Understanding the repair processes defined by OEMs, paint suppliers is crucial

May 30, 2021

It goes without saying that vehicle repairs are getting more complex. The more complex the repair, the more we have to understand the repair process and the need to document each one as detailed as possible to ensure compliance. I was talking with a shop manager yesterday about an inner center pillar replacement that ended up being more complex than entering a line on a damage appraisal to “replace inner center pillar.” A review of the repair procedures showed that the inner center pillar replacement could only be performed once the roof and uni-side were removed, which totally changed the dynamics of the repair. 

It is not just the structural repairs that require procedure reviews. I was performing a damage appraisal review on a Chevrolet Camaro that had damage to the rear bumper and reinforcement. I suggested that even though the damage was minor, we should follow the General Motors (GM) guidelines and validate the need to inspect the steering column. By reading the GM bulletin, we learned that not only did the steering column require inspection, but the steering wheel had to be inspected as well.  

Ford offers three pages of instructions on how to properly install a front door outer panel. Within the instructions it specifies the proper rivets, metal bonding adhesive, seam sealer, flutter bonding adhesive, cavity wax application and proper sound deadening pad placement. Documenting the repair steps as the instructions dictate is important, as it ensures all involved understand the repair process. Simply writing “corrosion protection” or “seam sealer” at the bottom of an appraisal will not satisfy a reviewer that the procedure was followed correctly. 

I was once told by an industry leader that to understand what a vehicle went through in a collision, you should scan, measure, and check the wheel alignment prior to documenting any damage. That made sense to me, as it helps discover damage that you cannot see. A recent MOPAR statement recommends identifying all structural distortion through the use of a three-dimensional measuring system. I have seen situations in shops where technicians were trying to line up body panels without success. When asked if they had measured the vehicle, a common reply was that it didn’t look that bad. Critical misalignment cannot always be seen, and following the procedure above would prevent trial and error installation attempts while validating structural integrity. 

I would not be doing my job if I failed to mention refinish repair processes. An example of one that is not always followed is the use of a ground coat. Many manufacturers use a tinted primer during the factory paint application, which must be replicated when refinishing. Most paint manufacturers will recommend a tinted sealer or undercoat to match the factory-applied tinted primer. Understanding the need for this and documenting the requirement will reduce frustration during subsequent color matching processes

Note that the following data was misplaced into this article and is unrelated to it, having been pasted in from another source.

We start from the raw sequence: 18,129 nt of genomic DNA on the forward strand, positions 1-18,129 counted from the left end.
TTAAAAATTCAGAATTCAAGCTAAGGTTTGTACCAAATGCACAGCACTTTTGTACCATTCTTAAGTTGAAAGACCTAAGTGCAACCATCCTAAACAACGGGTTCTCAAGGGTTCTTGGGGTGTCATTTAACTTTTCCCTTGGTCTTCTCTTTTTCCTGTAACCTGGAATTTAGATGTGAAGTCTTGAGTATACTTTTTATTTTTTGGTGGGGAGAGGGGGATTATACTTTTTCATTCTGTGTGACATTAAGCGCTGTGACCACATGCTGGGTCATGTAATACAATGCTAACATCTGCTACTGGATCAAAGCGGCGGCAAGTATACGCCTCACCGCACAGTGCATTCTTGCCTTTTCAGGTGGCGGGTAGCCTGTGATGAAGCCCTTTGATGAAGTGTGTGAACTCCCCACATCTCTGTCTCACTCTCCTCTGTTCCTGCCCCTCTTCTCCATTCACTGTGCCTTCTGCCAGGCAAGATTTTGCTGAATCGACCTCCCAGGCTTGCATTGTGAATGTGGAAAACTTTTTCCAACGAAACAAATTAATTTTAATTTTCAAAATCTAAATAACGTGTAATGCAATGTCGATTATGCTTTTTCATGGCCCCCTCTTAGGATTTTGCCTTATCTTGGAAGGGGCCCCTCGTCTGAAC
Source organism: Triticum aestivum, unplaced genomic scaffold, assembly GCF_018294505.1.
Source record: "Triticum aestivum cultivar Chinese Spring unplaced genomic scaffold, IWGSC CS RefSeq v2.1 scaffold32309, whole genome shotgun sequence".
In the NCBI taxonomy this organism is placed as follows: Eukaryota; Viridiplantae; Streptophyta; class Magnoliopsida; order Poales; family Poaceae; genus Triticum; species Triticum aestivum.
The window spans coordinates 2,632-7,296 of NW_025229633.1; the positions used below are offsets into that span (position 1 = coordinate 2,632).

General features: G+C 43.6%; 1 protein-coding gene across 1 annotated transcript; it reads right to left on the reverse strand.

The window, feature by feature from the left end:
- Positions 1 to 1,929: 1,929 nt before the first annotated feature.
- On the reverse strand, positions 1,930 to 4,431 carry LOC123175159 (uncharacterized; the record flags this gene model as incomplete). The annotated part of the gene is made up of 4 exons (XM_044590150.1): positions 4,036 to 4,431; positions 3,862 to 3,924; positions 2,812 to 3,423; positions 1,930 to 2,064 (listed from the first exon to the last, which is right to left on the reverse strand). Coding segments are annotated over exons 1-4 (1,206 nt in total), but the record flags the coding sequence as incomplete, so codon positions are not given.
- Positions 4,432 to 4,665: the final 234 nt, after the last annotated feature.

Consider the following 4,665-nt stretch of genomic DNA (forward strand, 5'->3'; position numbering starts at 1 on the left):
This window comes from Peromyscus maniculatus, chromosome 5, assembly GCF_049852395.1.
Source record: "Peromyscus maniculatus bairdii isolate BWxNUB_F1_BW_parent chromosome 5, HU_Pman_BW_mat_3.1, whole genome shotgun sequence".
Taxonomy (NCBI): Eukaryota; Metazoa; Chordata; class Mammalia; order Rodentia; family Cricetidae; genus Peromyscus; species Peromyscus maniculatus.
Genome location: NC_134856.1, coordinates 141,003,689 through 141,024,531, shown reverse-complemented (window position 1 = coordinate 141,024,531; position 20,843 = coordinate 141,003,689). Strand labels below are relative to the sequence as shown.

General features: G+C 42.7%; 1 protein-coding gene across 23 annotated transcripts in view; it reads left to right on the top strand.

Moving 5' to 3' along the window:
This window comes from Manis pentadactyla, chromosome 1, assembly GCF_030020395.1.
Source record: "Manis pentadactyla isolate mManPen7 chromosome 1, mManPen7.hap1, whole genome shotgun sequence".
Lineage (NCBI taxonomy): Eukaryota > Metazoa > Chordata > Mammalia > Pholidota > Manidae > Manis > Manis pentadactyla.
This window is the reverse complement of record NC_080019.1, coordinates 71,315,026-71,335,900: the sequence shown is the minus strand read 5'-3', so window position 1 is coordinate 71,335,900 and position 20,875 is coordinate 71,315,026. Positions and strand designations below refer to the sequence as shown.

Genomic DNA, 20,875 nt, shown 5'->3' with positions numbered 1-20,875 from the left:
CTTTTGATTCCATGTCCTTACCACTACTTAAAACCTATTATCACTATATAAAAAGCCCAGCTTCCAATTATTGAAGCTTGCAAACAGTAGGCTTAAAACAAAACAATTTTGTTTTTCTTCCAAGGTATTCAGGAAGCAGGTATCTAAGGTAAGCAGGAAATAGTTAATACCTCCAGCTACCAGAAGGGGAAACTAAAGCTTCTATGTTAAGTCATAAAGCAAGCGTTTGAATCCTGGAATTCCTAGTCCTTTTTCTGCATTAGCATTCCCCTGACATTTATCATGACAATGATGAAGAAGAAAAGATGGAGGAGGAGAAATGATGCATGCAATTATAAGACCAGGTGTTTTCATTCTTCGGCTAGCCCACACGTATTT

Another refinishing process that is commonly missed is testing the primer on plastic bumpers to verify it is insoluble. This is a simple test using a process specified in the paint manufacturers primed bumper preparation procedure. It should be performed on any bumper that is not identified as raw plastic and documented on the damage appraisal. Understanding the need for this process will eliminate paint adhesion problems before they can start.   

A third-party payer’s insistence on reducing base coat on repaired panels brings its own unique challenges. Threfinish process for base coat reduction is not clearly defined but understanding the blend panel procedure lends some assistance. The base coat refinish procedures are written to apply base to an entire panel. When base coat is only partially applied, blend procedures must be followed to prevent paint concerns. Within the blend panel refinish procedures, it specifies in most cases that a wet bed must be applied to allow the base coat to flow into the existing finish and ensure an unnoticeable transition.  

Understanding the repair processes defined by the vehicle manufacturers and your paint supplier are vital to performing a complete repair. Estimating databases are getting better every day and offer repair process notes to guide the appraiser on required steps. However, they have not reached the point of duplicating OEM repair procedures nor provide instruction on paint refinish processes. Develop the habit today of performing complete research and thorough documentation, and tomorrow you’ll begin reaping great dividends that you never expected. 

About the Author

John Shoemaker

John Shoemaker is a business development manager for BASF North America Automotive Refinish Division and the former owner of JSE Consulting. He began his career in the automotive repair industry in 1973. He has been a technician, vehicle maintenance manager and management system analyst while serving in the U.S. Air Force. In the civilian sector he has managed several dealership collision centers, was a dealership service director and was a consultant to management system providers as an implementation specialist. John has completed I-CAR training and holds ASE certifications in estimating and repair. Connect with Shoemaker on LinkedIn.

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